On Friday, I became a part of the Black mass that biannually converged upon Grounds. It felt surreal that I wasn’t a student eagerly awaiting the wave, but an alumni. It felt surreal to have an orange reunion t-shirt instead of an orange volunteer shirt. When I was handed my name tag, I felt a strange tinge in my stomach. After I matriculated into UVa it wasn’t unusual see myself indentified as “Ravynn Stringfield, class of 2016.” But this time when I saw my name, “Ravynn Stringfield, COLL 2016” stamped in bold across my badge, fastened to a blue lanyard, I understood how much it had cost.

In 1986, my dad left the University, his degree unfinished, not to return until I enrolled in 2012. I came to UVa with a vendetta. I saw my dad’s legacy was unfulfilled and I saw that it was my responsibility to enter the ring and finish the fight for him.

And, man, did I fight. I fought the disappointing B’s that filled my first grade report. I fought the racist Government TAs who presumed to not understand welfare. I fought a losing battle with my mental illness. I fought to stay in school and finished that semester with a 3.9. I fought for jobs and internships; competed for “prestigious” leadership opportunities and study abroad trips. I fought (and failed) to have my opinions heard and respected at meetings for organizations in which I held leadership. I was beaten down verbally and emotionally, disrespected and harassed. 

Then at some point, I found myself on the verge of graduating and I realized I had almost survived.

That’s what I thought about my UVa experience for most of the 10 months that it’s been since I’ve graduated– that I survived it. 

But as I rounded the corner and saw the Blue Ridge mountains spread out in front me as I sped up route 64, blasting my favorite 90s jams, I realized that this return was my victory lap. I had lost the battles and won the war.

My name badge and BAW t-shirt were the spoils of war.

And my friends and I celebrated. We celebrated that I had graduated, that I had returned, that they were prospering and finishing strong. We celebrated being reunited and friendships and life-long relationships. We celebrated life at UVA and the life beyond. We celebrated love and theater and scholarship and beauty.

The laughs and shouts of joy, the shine of Black bodies on the land that our ancestors had cultivated and built upon, the electric buzz of legacy created the atmosphere of love and happiness that’s like the most lit R&B, hip-hop, gospel mixtape you’ve ever heard. 

I was only there for a day, because life has been a destructive whirlwind. But the whirlwind set me down outside of Peabody Hall, where I spent most every week day afternoon for four consecutive years. 

With a smile, I headed inside– not as a student; but as a victor.

Week 11, or Prioritizing and Priorities

When I was younger, I didn’t take sick days off from school. Every day I went, come hell or high water, and even if someone had to come get me part way through the day, I was dropped off at the threshold of my school each morning.

That obsession with attendance followed me as I got older. Even if I knew I wasn’t going to be productive because of a fever, a pounding headache, a disgusting sinus infection, a panic attack, you name it, I consistently pushed myself out of bed and either plopped down in front of my computer screen at work or at my desk in class, and tried. 

But in the last few years, I’ve realized how important it is to take time when I need it. There came a point when I absolutely needed to take time off but the “present by any means necessary” mantra by which I lived my life kicked in, and I tried to convince everyone around me that I was fine to go back to class the next day.

I hadn’t slept for days and I could barely see, my eyes were so swollen.

A few weeks later, I’ve rested up enough to try and integrate back into my normal life. And in my defense, I think I would’ve been fine if I didn’t have the added stress of worrying about my mom, who is still in the hospital.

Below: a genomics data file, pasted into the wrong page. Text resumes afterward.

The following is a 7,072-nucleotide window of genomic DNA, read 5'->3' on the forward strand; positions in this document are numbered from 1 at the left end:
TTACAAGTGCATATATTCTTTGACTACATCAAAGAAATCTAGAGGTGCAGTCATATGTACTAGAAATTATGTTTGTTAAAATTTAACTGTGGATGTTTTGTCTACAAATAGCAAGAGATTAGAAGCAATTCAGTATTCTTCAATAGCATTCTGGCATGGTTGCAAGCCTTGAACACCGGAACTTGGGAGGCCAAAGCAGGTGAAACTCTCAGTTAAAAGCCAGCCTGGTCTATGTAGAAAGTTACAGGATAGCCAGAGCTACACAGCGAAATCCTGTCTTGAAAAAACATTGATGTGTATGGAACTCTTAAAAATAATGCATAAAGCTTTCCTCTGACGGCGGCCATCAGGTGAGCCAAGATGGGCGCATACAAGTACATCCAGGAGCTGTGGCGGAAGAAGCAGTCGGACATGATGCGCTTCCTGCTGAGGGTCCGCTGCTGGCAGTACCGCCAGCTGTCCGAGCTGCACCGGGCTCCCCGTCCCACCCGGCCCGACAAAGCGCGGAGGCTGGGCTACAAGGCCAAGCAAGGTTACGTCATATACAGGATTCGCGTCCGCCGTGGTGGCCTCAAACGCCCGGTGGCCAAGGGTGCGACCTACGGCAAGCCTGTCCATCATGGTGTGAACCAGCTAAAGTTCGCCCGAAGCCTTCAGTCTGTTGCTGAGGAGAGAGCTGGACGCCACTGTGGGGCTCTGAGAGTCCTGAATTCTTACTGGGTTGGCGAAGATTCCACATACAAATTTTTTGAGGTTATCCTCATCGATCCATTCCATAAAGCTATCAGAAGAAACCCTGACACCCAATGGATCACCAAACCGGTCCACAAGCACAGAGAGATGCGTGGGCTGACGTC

I tell myself I’m going to try to work at the beginning of every day, but the pattern’s the same. I get up, I try to clean the house (to varying degrees of success) before my dad comes home to shower and eat. I maybe stare at a few pages of reading before Dad walks in. I ask if anyone is with my mom. He says no. I get up and drive to the hospital. I talk to my mom for about twenty minutes. I help her to the restroom a few times, another twenty minutes each time, from the time she gets out of the bed until she gets back in. Food comes and I help her eat. She asks for water. I read to her a little. She falls asleep. I try to read. She wakes up and we do it all over again.

The fact is my priorities are still out of order. There is no universe in which reading for a class I won’t remember in ten years trumps caring for my mother, who gave birth to me and was an active and caring parent to me for my entire life.

What I should be balancing is caring for my mom, caring for my dad and caring for my own mental health. My school work comes much later. People are more important than things.

I wish my dad and I had more help, but one family’s tragedy is another’s minor inconvenience.

I try not to get frustrated with other people. I try not to get angry or sad. But everything feels like it’s happening too slowly. The nurses don’t move fast enough when my mom calls for help, the doctors aren’t figuring out what’s wrong fast enough, even I’m not moving fast enough to help. It feels so urgent that I find myself wanting to scream at everyone around me, “MY MOM IS SICK WHY AREN’T YOU HELPING HER?!” I feel like screaming at the doctors, her family, me. The only person that’s doing it right is my dad. He’s the only person that ever does anything right.

I feel guilty taking time to even write this, to steal hours to read and write when I know I should be sitting by her, reading to her, cheering her up, buying flowers and hanging pretty words around her room to make her smile. I want (read: need) to talk to friends who forget to call back or miss texts, and in between, they missed everything and I need to tell them what’s going on. I wouldn’t even know what to say, if I should talk about how I feel or if I should talk about my mom. And instead of working through the feelings, I let them overwhelm me and I shut down.

I don’t have time for anything but us right now, me, my mom, my dad. No one else had been there for us we needed help. No one else but us. I don’t have time to write précis, or read that 500 page monstrosity, or text back about anything that doesn’t include my mom.

My mom is my priority. I am my priority. My dad is my priority.

If that makes me a bad grad student, so be it, but it certainly makes me a good daughter and a good human.

Now, excuse me. I’ve got to go see my mom.

My attempt at joining the Academy